A former Parliamentarian watches the Coronavirus crisis with mixed emotions. After thirty-two years as an MP, eleven of those as a Minister, it is, I hope, a natural instinct to want to be back at the centre of things; supporting constituents and offering Ministerial experience. You want to be “doing” — recording over 600 hours as an NHS volunteer is important and satisfying, but it is not the same. The other instinct is to feel relieved that the burden of those decisions has fallen on those still in office. It’s a bit like being a semi-retired footballer; you want your team to win, but you want to show them back on the field that you are still up to it.
I have kept in contact with a range of colleagues since this began, and my admiration for them is real. They are dealing with something unprecedented in modern times, for which no previous UK experience could have adequately prepared them. They are doing so in an open society, which means scrutiny of their efforts comes from far more people than those who are actually engaged in the decision making. Such scrutiny is essential in a free society, but there is an immense advantage to those who do it, able to use hindsight to guide their questioning and have an endless seam of difficult, though quite legitimate, stories available from the millions of people affected by one part of the crisis or another. They are presumably also under pressure from producers and editors to ensure that it is their question at the press conference which is quotable on the evening news, and that it is their investigation which is the one which prompts a turnover/apology/embarrassment from the Government.
Hindsight tells us that the Government might have acted sooner in a number of areas: lockdown, testing, availability of PPE to social care workers and the NHS. There are serious questions to answer, and no one would minimise the impact. It is interesting that those states which currently appear to have handled matters best (and these are still early days) are those that experienced SARS. But what we will not know until the inquiry is what were the full circumstances at the time, what advice was being offered and what impossible choices, not explicitly right or wrong, were on the table? I do not envy those who confront such choices, or who face the challenge of balancing the health risks of the virus with the damage caused by an extended lockdown. Would you? I know they face those choices with no other motive than trying to get the best answer for the health and wellbeing of the British people.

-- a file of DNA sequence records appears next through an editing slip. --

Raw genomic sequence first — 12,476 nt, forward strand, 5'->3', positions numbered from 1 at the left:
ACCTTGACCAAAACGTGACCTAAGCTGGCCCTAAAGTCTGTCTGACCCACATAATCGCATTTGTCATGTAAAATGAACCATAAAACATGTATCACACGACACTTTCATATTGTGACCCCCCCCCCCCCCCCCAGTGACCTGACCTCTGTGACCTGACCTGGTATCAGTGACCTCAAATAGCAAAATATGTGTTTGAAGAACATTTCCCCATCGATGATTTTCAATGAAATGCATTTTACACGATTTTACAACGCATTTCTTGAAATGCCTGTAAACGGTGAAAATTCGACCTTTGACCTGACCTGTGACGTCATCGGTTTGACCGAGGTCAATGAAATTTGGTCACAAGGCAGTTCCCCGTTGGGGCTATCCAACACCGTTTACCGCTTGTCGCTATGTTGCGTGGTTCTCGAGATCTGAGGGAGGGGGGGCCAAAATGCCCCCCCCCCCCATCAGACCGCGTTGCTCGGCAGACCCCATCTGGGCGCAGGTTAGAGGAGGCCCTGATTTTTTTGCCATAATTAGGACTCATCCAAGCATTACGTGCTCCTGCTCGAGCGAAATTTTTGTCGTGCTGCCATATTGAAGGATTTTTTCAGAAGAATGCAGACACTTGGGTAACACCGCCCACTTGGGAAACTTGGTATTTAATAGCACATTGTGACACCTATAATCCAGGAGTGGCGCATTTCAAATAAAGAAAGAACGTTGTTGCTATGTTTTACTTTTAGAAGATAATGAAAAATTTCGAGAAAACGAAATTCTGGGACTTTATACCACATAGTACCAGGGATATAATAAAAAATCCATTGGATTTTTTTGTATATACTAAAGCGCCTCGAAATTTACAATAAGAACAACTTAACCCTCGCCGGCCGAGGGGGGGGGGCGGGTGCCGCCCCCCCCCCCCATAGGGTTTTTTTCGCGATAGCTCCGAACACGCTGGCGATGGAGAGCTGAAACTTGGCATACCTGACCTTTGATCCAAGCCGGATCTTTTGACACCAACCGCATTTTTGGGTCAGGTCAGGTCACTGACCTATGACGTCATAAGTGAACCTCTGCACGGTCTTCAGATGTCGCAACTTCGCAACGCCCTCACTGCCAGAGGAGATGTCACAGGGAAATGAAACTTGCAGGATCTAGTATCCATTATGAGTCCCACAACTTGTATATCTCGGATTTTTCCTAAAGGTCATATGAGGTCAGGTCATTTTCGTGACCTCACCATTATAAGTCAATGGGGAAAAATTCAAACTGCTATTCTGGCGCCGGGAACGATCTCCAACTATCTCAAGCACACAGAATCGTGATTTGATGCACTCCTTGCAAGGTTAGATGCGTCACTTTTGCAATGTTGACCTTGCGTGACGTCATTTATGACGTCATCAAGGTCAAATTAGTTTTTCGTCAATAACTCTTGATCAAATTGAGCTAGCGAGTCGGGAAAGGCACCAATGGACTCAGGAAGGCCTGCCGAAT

Comment from the public carried on media or letters pages still seems, even at a time of significant external threat from this non-political “silent mugger”, umbilically connected to the poisonous polarised politics of our age. Supporters of the Government mostly applaud the achievements and commitment in the fight; political opponents of the Government mostly lead the sentiment against it. Whatever has been appropriate and welcomed slips into the background such as the local government actions of Robert Jenrick, such as getting rough sleepers off the street, or delivering extra resources to them. The massive NHS volunteering is overlooked, as is the support for the victims of domestic violence and the Chancellor’s swift action in announcing extra help for businesses and employees. The government ripped up all the measures already thought through for the UK’s economic plan post Brexit and worked up another plan. It also gave huge backing to discovering a vaccine, and ensuring that the capacity is there for mass production.
And, most recently, the row over Matt Hancock’s testing — Hancock could not have known that this target would be achieved. He knew he was taking a risk. But he also knew that the drive towards the target was vital in galvanising the testing process, which in turn is essential for the success of developing a tracking and tracing facility for the nation. On this the end of lockdown depends. He gets there, and then the arguments start as to whether he has achieved the target fairly, rather than getting the point about the importance of the journey, and the delivery of this vital addition to the fight against the virus.
We’ve some distance to go, and many decisions to take, with much at stake. Good luck to my friends. Who would be a Minister at such an hour?